About fifteen minutes later he was back with more eggs. I asked how he got them if he couldn't reach. He explained that he had crawled up the ramp, through the chicken door, and into the henhouse! He said, "I saw how the chickens went in and I went that way." What a creative problem solver.
Then he said, "I was thinking maybe I should be in charge of getting the eggs when I'm here." I agreed that that was fabulous idea.
Later, I was rolling out some dough to make dog bones. Baxter, who likes to crawl around on the floor and pretend he's one of the pups too, sat by my feet pawing at me for a cookie. I said, "Sorry puppy, they aren't ready yet." So then he popped up and grabbed the child's apron I have hanging in the kitchen. He said, "Ok, well maybe I should make some then." I showed him how to roll the dough out from the center to get it evenly spread and then to cut the cookies close together, starting at the edge. Before long he was a pro.
He cut out an entire tray of bones, even re-rolling the dough on his own when he had cut out all he could from a batch.
Don't you just love it when the children are helpful and have fun doing it?
February 13, 2017
The greens I started a few weeks back are thriving under the grow lights I got from my friend Casey at Greener Portions Aquaponics. I planted a flat of meslun and spinach. The mesclun is quite dense now and the spinach is beginning to fill in too.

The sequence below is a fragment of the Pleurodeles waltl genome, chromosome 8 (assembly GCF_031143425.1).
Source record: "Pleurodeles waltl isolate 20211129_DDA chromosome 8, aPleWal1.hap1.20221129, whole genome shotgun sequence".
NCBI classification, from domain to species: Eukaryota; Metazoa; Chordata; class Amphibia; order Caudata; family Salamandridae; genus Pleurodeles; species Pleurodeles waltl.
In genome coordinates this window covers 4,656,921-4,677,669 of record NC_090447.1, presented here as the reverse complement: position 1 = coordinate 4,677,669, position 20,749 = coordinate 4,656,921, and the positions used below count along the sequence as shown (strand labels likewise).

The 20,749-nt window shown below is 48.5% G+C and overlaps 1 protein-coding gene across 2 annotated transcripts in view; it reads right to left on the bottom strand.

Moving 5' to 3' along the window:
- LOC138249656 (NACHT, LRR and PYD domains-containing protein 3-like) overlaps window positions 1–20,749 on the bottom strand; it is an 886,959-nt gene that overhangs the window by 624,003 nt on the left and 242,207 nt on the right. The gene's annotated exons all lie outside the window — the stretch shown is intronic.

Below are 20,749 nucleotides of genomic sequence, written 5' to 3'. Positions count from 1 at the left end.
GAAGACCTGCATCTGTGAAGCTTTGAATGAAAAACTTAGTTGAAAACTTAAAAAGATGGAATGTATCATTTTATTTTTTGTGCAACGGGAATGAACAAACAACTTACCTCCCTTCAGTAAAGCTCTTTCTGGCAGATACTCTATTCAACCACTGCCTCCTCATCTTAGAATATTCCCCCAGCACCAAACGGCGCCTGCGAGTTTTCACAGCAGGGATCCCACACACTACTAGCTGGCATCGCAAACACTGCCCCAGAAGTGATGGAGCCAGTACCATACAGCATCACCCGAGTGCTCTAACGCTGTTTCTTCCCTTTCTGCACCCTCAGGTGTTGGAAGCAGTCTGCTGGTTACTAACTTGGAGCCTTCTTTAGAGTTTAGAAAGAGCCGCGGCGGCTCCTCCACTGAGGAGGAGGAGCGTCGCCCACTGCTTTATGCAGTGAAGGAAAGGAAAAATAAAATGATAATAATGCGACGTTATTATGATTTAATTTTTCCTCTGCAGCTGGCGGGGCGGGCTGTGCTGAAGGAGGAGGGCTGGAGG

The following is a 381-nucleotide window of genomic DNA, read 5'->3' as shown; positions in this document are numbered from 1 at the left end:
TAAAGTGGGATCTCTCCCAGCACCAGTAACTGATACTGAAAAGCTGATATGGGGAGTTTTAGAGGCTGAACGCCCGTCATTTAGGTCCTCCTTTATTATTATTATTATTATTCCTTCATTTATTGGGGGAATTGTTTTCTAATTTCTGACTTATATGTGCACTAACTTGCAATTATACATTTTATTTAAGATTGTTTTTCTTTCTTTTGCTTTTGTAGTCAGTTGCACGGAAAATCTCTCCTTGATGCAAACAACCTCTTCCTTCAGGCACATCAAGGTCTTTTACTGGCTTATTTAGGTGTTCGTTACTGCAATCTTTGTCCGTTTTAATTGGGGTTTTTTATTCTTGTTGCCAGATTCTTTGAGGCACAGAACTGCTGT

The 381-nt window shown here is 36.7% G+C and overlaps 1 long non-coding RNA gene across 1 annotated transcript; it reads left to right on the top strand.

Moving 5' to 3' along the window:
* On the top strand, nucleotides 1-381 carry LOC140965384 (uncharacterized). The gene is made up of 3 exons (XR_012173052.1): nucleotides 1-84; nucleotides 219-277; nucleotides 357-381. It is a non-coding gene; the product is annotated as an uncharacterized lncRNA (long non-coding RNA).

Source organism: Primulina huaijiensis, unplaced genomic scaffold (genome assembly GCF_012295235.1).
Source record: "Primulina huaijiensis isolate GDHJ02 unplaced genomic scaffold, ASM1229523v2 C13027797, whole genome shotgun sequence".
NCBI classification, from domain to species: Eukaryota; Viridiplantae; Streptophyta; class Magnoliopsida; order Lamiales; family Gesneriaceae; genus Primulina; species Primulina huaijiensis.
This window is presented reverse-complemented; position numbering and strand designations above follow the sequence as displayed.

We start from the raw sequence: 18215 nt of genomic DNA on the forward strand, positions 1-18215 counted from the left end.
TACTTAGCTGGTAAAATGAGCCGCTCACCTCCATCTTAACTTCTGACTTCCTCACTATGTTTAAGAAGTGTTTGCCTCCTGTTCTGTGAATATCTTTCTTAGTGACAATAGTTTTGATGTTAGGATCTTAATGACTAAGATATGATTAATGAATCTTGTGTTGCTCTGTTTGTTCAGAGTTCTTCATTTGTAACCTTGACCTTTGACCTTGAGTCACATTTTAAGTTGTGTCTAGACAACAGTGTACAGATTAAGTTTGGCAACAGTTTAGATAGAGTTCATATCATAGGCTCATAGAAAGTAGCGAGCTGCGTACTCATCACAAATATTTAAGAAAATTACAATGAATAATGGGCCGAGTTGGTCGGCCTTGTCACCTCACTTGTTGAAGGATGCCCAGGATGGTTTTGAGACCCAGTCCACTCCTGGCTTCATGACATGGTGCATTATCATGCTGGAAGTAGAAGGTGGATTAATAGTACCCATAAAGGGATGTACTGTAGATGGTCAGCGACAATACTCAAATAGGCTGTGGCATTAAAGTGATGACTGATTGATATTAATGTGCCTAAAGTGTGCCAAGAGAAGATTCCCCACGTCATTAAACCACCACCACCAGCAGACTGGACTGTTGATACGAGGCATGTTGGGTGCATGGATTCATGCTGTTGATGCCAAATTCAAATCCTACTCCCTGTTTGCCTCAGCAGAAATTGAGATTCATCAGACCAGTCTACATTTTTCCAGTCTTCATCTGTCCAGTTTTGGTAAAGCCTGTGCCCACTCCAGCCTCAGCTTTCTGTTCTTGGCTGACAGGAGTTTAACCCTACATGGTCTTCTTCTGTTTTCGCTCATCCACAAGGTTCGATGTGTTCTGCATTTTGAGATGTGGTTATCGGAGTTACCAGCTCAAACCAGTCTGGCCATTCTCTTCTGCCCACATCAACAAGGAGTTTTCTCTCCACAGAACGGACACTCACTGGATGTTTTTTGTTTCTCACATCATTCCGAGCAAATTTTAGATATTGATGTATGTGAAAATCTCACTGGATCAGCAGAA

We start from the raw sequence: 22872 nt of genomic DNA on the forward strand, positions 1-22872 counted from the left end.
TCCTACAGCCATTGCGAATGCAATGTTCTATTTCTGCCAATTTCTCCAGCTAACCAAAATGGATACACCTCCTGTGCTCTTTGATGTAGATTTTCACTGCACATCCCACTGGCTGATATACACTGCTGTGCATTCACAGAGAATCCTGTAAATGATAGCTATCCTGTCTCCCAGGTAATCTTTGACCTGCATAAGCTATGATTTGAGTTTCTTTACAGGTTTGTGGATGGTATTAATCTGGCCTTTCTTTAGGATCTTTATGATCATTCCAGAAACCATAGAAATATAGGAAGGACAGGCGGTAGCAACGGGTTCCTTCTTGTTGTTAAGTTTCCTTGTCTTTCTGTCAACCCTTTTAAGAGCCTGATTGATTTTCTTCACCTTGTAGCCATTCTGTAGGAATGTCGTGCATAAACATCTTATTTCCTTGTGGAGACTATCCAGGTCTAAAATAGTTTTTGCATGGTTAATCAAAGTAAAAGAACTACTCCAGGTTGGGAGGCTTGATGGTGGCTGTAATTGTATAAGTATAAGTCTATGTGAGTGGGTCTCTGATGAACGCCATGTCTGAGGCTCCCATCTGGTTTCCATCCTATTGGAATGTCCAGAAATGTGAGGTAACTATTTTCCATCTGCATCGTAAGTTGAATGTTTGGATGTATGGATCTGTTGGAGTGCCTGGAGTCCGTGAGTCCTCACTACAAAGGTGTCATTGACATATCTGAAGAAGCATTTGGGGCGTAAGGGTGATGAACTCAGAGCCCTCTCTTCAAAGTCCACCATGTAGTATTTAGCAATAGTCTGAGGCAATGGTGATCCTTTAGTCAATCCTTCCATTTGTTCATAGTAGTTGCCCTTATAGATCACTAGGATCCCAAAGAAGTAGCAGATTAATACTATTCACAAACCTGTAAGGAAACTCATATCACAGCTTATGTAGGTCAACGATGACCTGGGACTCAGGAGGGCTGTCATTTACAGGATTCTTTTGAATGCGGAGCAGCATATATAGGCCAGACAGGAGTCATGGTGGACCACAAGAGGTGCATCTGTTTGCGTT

The other evening, I got out my scissors and started chopping. It didn't take me long to cut a whole bowl full of greens for a nice big dinner salad. I'm also growing some herbs so I snipped some of those to add to the mix too. It was so flavorful and fresh!
It had me longing for spring planting and summer meals of food fresh from the garden. I've been working on my garden planning and have my schedule all laid out to begin planting in late February/early March. I'm going to try to do everything from seed this year, which will be a new adventure for me. I am so looking forward to all the heirloom varieties I'll get to try since I'm growing them all myself from the get-go instead of buying seedlings at the store.
What are you most excited to plant this spring?
February 11, 2017
Today was unbelievable. It hit nearly 70 degrees, and it was sunny most of the morning. I had to get my hands in the dirt!
I asked my neighbors if I could borrow their tiller to get the soil in my garden and in my new berry patch turned. I got all the manure I had added last fall worked in so it was a rich dark brown. I love the color of fresh spring soil. The chickens were very curious about it too.
The garlic I planted in the fall is looking pretty good. All of it has sprouted with the bursts of warm days we've had this winter.
My next task was to do some soil testing. I took samples from three spots in the garden and one on the far side of the yard where I want to plant some berries. I had ordered this simple test kit on Amazon a few weeks ago so I'd be ready.